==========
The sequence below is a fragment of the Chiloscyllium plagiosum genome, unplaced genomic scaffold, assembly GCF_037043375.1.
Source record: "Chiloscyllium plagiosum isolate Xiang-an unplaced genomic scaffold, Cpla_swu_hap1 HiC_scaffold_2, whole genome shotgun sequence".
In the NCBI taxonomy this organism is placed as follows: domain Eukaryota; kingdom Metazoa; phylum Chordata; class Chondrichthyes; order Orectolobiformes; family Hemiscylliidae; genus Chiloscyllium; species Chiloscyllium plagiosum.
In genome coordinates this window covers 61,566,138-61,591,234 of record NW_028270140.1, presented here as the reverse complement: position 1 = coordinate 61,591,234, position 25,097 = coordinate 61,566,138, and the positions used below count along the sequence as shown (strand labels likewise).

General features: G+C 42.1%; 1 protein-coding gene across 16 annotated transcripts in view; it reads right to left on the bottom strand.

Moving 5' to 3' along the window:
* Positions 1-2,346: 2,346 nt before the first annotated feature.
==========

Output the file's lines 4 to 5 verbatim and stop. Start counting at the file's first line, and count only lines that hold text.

In genome coordinates this window covers 61,566,138-61,591,234 of record NW_028270140.1, presented here as the reverse complement: position 1 = coordinate 61,591,234, position 25,097 = coordinate 61,566,138, and the positions used below count along the sequence as shown (strand labels likewise).

General features: G+C 42.1%; 1 protein-coding gene across 16 annotated transcripts in view; it reads right to left on the bottom strand.